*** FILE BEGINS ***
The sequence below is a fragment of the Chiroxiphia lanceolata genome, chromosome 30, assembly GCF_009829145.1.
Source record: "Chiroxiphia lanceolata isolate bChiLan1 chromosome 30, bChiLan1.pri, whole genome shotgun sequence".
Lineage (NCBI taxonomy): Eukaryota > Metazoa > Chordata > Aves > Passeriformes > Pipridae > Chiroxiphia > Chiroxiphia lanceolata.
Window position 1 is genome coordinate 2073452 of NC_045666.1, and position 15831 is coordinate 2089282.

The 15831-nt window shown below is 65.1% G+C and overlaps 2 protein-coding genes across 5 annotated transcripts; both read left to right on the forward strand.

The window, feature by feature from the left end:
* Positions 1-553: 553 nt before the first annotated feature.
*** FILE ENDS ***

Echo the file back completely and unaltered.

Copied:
The sequence below is a fragment of the Chiroxiphia lanceolata genome, chromosome 30, assembly GCF_009829145.1.
Source record: "Chiroxiphia lanceolata isolate bChiLan1 chromosome 30, bChiLan1.pri, whole genome shotgun sequence".
Lineage (NCBI taxonomy): Eukaryota > Metazoa > Chordata > Aves > Passeriformes > Pipridae > Chiroxiphia > Chiroxiphia lanceolata.
Window position 1 is genome coordinate 2073452 of NC_045666.1, and position 15831 is coordinate 2089282.

The 15831-nt window shown below is 65.1% G+C and overlaps 2 protein-coding genes across 5 annotated transcripts; both read left to right on the forward strand.

The window, feature by feature from the left end:
* Positions 1-553: 553 nt before the first annotated feature.